Listening to Idaho Republican Senator Larry Craig proclaim in near-thundering terms that he is not gay and never has been gay, I couldn't help but recall hearing Bill Clinton swear he "did not have sex with that woman."
All Craig lacked to enforce the comparison was a finger wiggling at the camera. In his case, there was also no trace of bodily fluids on anyone's dress to prove his guilt, but then there was that guilty plea admitting that he had engaged in disorderly conduct in a men's room at the Minneapolis-St. Paul airport, thereby avoiding admitting that he originally had been charged with soliciting a homosexual encounter with an undercover police officer.
Craig now says he pled guilty simply to get the matter out of the way, but surely as a lawmaker he had to know that he could easily have pleaded nolo contendere (no contest) without owning up to having been a bad boy and having that damning guilty plea on the record.
The media has jumped on this story as if the senator were Paris Hilton in drag. Aside from the ribald comments it has provoked, such as Jay Leno's remark to Sen. John McCain -- who had said that his colleagues don't socialize with one another -- that his lonely fellow senators could always find companionship in airport men's rooms.
When they involve politics, scandals such as this one are certain to find partisanship rearing its head, and the Craig affair is no exception. Because Larry Craig is a staunch conservative from a staunchly conservative state, Democrats and their leftist allies are dancing in the streets over his embarrassment, busily reminding every sympathetic reporter who will listen to them that the Idaho Senator not only espouses family values, but has been a staunch foe of gay marriage.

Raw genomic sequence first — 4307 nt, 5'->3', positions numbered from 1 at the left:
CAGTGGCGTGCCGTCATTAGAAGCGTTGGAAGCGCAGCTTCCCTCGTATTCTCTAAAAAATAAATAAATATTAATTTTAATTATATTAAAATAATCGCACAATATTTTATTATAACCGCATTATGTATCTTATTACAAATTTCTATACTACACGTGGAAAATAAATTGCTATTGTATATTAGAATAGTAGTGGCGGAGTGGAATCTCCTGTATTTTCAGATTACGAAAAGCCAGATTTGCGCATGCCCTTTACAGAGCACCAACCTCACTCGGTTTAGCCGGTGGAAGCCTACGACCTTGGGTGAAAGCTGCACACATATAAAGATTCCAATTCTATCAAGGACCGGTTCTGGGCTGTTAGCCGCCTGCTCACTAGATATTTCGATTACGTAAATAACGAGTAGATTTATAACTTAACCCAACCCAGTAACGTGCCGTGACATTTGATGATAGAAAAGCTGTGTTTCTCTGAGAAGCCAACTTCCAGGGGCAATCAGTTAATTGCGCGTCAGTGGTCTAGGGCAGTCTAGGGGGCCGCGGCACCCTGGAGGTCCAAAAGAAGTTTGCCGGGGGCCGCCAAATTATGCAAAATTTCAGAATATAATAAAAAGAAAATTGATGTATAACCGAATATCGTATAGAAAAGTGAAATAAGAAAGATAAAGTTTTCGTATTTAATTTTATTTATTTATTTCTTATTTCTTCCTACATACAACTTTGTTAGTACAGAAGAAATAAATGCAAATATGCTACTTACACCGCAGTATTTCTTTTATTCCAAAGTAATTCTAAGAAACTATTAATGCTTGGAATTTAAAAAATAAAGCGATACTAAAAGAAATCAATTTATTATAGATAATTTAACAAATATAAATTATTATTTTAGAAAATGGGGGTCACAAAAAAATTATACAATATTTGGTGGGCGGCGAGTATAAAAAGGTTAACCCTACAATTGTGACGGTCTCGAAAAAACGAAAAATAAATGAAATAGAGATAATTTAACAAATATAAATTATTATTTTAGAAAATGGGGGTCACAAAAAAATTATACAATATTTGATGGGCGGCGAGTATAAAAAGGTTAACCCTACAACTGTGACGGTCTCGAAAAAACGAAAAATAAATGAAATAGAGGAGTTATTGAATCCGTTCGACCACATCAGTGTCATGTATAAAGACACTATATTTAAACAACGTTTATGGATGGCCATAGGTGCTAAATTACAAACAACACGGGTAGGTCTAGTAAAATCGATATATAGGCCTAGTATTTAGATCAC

Ergo, he's not only a closet men's room lothario, but a hypocrite as well. It's a case of "don't do as I do, do as I say."
As tempting a target as Craig may be, however, it's interesting how gingerly the overwhelmingly pro-gay media have approached the subject of his alleged homosexuality.
Except for the more-militant gay activists, at least one of which has charged in unprintable language that Craig isn't really gay, he just likes to have gay sex, most of the media have avoided any hint that in reporting on the scandal they find Craig's suspected homosexuality objectionable.
In other words, if he really is gay, that fact itself is off limits. As Jerry Seinfeld used to say after mentioning homosexuality with something less than approval, "Not that there's anything wrong with that."
In the media's eyes, however, there is a lot wrong with a closet gay criticizing gay marriage or promoting family values which they see as code for condemning homosexuality and gays.